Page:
I would like to work directly with communities facing risk in its various manifestations, studying how the causes of disasters are understood and the reasons that people believe, trust, behave, organize the way that they do.

Methodological Keywords: Qualitative Research Design; Community Engagement and Partnership; Co-design; Creative arts; Journalism

Colin Tucker Smith, PhD:

Theoretical expertise and link to group purpose:
I am a Social Psychologist who defines myself as an “attitudes researcher” – I specialize in the measures used in implicit social cognition (e.g., Implicit Association Test). I understand the social psychology view on persuasion (in terms of attitude change) well. I also study attitude formation and change in the political psychology domain.

What would you like to work on as part of this group?
Everything.

Methodological Keywords: Experimental Design; Social-Personality Psychology Paradigms;  Implicit Attitude and Bias Measurement; Quantitative Data Analysis

Marjorie Prokosch, PhD:

Theoretical expertise and link to group purpose:
My degree-work is in Experimental Psychology. I have received formal training in Social Psychology, Evolutionary Psychology, Biopsychology, and informal training in Health Psychology. I am hoping to apply theory from my past work to conduct applied work that can amplify the perspectives of (and hopefully benefit) historically underrepresented and vulnerable groups.

What would you like to work on as part of this group?
I’m especially interested in chances to study how specific stressors (e.g., discrimination, poverty, safety concerns, past disaster experience) andhealth states (e.g., health perceptions; immunological and endocrine shifts) shape decision-making (e.g., trust, risk regulation) in ways that impact disaster prevention or recovery efforts.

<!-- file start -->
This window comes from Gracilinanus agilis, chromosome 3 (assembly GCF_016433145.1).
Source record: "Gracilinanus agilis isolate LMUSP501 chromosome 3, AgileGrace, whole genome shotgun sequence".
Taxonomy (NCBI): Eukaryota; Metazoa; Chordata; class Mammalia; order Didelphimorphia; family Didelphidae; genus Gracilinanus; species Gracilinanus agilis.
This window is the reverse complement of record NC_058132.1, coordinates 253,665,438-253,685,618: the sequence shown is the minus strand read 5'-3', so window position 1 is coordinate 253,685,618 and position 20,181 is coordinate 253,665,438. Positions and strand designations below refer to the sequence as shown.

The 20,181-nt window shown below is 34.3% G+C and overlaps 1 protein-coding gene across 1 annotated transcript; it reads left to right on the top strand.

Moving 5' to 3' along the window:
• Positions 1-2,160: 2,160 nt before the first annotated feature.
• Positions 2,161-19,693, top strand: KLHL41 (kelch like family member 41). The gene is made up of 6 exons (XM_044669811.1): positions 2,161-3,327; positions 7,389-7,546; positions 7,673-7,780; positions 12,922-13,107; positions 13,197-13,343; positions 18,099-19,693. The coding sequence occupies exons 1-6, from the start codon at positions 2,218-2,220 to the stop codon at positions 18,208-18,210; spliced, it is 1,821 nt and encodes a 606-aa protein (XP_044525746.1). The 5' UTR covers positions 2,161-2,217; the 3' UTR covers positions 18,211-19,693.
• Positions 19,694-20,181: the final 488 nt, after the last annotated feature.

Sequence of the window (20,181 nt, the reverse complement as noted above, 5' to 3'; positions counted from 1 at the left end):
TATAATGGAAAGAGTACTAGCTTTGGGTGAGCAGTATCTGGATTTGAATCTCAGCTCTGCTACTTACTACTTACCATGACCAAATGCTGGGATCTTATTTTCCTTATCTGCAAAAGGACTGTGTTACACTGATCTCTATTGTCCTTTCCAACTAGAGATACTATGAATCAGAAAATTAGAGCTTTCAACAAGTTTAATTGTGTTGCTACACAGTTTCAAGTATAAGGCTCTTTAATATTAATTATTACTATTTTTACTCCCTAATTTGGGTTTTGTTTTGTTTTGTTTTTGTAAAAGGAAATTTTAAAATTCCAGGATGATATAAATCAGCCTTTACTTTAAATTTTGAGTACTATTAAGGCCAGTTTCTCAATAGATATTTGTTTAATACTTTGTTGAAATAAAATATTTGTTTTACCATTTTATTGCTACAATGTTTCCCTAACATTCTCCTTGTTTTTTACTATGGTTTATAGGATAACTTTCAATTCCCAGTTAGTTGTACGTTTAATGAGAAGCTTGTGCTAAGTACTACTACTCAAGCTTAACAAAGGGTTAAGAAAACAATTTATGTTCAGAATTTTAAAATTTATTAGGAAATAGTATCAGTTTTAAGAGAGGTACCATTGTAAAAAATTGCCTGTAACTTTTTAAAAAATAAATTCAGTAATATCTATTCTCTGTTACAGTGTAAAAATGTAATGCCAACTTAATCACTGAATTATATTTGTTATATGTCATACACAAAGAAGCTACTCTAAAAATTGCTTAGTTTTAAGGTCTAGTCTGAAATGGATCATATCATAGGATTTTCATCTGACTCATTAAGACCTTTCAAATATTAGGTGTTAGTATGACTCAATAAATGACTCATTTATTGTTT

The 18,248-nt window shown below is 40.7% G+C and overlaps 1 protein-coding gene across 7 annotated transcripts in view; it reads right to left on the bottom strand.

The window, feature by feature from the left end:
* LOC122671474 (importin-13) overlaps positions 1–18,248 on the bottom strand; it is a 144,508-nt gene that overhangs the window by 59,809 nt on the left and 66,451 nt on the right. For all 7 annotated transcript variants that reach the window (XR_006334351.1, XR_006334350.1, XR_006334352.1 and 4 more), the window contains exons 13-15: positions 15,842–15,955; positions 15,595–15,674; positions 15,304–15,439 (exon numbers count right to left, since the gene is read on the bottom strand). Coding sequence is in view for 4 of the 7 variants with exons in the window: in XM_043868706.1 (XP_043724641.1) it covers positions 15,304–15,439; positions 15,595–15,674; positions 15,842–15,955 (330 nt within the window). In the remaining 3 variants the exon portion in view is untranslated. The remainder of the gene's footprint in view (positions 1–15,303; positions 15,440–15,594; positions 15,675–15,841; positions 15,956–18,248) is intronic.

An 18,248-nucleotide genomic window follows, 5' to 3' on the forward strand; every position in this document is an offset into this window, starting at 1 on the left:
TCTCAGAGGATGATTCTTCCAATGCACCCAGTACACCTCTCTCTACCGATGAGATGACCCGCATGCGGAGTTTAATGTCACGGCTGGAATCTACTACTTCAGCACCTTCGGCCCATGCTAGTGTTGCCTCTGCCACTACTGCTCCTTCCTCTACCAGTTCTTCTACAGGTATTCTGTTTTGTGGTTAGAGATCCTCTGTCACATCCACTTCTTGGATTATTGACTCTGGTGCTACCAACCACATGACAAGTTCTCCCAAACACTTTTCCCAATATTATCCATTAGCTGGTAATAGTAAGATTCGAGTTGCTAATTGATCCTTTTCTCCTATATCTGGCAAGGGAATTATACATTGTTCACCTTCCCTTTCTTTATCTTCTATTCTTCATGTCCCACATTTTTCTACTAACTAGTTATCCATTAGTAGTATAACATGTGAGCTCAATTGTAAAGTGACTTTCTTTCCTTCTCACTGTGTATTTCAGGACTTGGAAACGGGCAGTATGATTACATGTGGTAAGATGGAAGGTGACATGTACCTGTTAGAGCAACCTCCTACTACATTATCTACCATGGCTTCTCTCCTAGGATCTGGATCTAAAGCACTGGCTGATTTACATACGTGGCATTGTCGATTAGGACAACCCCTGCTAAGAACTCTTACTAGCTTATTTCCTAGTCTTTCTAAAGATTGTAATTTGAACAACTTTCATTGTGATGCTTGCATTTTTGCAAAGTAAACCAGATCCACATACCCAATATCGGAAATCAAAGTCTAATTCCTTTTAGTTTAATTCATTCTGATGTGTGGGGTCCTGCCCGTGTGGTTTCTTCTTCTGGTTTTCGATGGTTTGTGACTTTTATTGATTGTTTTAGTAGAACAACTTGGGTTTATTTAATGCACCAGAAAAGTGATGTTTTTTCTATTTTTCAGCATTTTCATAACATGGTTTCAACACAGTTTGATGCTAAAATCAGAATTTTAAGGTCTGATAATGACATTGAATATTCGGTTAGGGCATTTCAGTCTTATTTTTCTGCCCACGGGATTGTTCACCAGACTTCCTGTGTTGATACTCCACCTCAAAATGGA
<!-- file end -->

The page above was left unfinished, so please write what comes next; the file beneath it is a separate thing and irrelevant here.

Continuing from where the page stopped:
Methodological Keywords: Experimental Design; Social Psychology Paradigms; Physiological Data Collection and Analysis; Quantitative Data Analysis

Victoria Colvin

I am Victoria, a second year graduate student in social psychology working with Dr. Colin Smith. My work aims to understand the role that gender stereotypes play in implicit and explicit attitudes toward female leaders. At the moment, I am doing work on how political ideology can impact the traits voters value most in male vs. female political candidates, and how these differences may help us understand the disparity in the number of female elected officials compared to male. 

Methodological Keywords: Experimental Design; Social Psychology

Collin Bowie

I earned my undergraduate degree in landscape architecture at UF where I learned the ins and outs of designing space for people, developed an understanding of the importance of thorough site analysis and planning, and studied how people respond to their environment. I am currently pursuing a master’s degree in construction management at UF with a specific interest in building information modeling (BIM) and how it can be used to enhance current construction workflow practices. I am
also working with Dr. Von Meding and assisting in the facilitation of his podcast known as “Disasters Deconstructed ” where he and his cohost examine human society and the social injustices that form the root causes of disasters.

Methodological Keywords: architecture; construction management; building information modeling; podcasting